New Modes and Packages in Emacs 27.1

6 New Modes and Packages in Emacs 27.1

6.1 Tab Bars

6.1.1 Tab Bar mode

The new command tab-bar-mode enables the tab bar at the top of each frame (including TTY frames), where you can use tabs to switch between named persistent window configurations.

The 'C-x t' sequence is the new prefix key for tab-related commands: 'C-x t 2' creates a new tab; 'C-x t 0' deletes the current tab; 'C-x t b' switches to buffer in another tab; 'C-x t f' and 'C-x t C-f' edit file in another tab; and C-TAB and S-C-TAB switch to the next or previous tab. You can also switch between tabs and create/delete tabs with a mouse.

Tab-related commands are available even when tab-bar-mode is disabled: by default, they enable tab-bar-mode in that case.

The X resource "tabBar", class "TabBar" enables the tab bar when its value is "on", "yes" or "1".

The user option tab-bar-position specifies where to show the tab bar.

Tab-related commands can be used even without the tab bar when tab-bar-mode is disabled by a nil value of the user option tab-bar-show. Without the tab bar you can switch between tabs using completion on tab names, or using tab-switcher.

Read the new Info node "(emacs) Tab Bars" for full description of all related features.

6.1.2 Tab Line mode

The new command global-tab-line-mode enables the tab line above each window, which you can use to switch buffers in the window. Selecting the previous window-local tab is the same as typing 'C-x <LEFT>' (previous-buffer), selecting the next tab is the same as 'C-x <RIGHT>' (next-buffer). Both commands support a numeric prefix argument as a repeat count. Clicking on the plus icon adds a new buffer to the window-local tab line of buffers. Using the mouse wheel on the tab line scrolls tabs.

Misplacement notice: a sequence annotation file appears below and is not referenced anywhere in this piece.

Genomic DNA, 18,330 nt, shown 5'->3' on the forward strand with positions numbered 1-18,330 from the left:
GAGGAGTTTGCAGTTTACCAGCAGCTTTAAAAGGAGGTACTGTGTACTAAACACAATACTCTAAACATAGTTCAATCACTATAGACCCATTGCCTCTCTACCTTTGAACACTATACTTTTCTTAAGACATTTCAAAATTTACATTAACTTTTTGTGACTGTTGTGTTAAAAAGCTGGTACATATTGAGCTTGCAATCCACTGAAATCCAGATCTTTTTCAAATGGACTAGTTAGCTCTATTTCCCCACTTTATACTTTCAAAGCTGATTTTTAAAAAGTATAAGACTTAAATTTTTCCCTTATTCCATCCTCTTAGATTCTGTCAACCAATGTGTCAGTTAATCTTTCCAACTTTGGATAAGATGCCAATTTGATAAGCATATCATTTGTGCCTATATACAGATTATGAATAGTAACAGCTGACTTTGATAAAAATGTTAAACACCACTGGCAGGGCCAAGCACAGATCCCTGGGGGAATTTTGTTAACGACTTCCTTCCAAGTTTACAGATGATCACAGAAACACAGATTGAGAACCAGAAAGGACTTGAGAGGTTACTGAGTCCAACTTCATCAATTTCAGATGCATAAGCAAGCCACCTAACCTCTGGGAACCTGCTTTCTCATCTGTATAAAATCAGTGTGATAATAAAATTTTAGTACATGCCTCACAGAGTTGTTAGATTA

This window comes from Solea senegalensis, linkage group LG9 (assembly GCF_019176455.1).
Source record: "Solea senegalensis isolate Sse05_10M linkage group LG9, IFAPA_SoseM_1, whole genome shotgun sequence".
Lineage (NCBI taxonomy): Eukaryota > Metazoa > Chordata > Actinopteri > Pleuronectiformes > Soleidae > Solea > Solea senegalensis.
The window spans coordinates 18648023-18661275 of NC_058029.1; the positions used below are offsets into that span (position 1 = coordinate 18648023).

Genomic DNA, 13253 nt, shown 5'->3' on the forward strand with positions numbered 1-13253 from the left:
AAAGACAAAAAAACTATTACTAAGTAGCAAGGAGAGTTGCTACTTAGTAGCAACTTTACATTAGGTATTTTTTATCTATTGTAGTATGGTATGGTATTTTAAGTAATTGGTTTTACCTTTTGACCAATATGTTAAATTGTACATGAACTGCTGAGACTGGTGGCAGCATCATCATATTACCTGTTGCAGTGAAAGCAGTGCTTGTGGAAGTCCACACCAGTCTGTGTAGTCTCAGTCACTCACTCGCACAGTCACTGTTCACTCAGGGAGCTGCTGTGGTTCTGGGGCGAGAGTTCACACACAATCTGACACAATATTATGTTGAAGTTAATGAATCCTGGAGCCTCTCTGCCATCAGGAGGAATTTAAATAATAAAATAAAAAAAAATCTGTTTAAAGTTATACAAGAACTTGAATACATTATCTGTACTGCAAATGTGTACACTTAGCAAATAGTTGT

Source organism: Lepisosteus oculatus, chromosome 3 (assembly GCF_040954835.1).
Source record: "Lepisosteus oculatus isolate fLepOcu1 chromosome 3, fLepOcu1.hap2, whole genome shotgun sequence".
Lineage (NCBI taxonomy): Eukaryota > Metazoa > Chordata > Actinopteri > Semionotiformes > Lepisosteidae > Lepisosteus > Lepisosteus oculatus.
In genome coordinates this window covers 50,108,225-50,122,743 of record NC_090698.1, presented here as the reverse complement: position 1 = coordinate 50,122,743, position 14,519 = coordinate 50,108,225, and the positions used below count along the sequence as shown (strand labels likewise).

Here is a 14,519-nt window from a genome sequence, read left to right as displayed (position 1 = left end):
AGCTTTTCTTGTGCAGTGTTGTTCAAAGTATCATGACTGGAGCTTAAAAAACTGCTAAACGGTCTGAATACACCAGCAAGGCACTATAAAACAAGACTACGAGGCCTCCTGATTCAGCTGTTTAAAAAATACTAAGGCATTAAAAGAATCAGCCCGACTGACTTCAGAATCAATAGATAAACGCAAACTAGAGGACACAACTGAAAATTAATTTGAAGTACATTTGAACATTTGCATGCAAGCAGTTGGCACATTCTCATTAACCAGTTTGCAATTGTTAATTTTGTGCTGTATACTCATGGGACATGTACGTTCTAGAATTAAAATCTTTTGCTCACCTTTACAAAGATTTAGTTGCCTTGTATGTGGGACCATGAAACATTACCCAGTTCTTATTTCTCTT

Read the new Info node "(emacs) Tab Line" for full description of all related features.

6.2 fileloop.el lets one setup multifile operations like search&replace.

6.3 Emacs can now visit files in archives as if they were directories.

This feature uses Tramp and works only on systems which support GVFS, i.e. GNU/Linux, roughly spoken. See the node "(tramp) Archive file names" in the Tramp manual for full documentation of these facilities.

6.4 New library for writing JSONRPC applications (https://jsonrpc.org).

The jsonrpc library enables writing Emacs Lisp applications that rely on this protocol. Since the protocol is designed to be transport-agnostic, the library provides an API to implement new transport strategies as well as a separate API to use them. A transport implementation for process-based communication, such as is used by the Language Server Protocol (LSP), is readily available.

6.5 Backtrace mode improves viewing of Elisp backtraces.

Backtrace mode adds pretty printing, fontification and ellipsis expansion to backtrace buffers produced by the Lisp debugger, Edebug and ERT. See the node "(elisp) Backtraces" in the Elisp manual for documentation of the new mode and its commands.

6.6 so-long.el helps to mitigate performance problems with long lines.

When global-so-long-mode has been enabled, visiting a file with very long lines will (subject to configuration) cause the user's preferred so-long-action to be automatically invoked (by default, the buffer's major mode is replaced by so-long-mode). In extreme cases this can prevent delays of several minutes, and make Emacs responsive almost immediately. Type 'M-x so-long-commentary' for full documentation.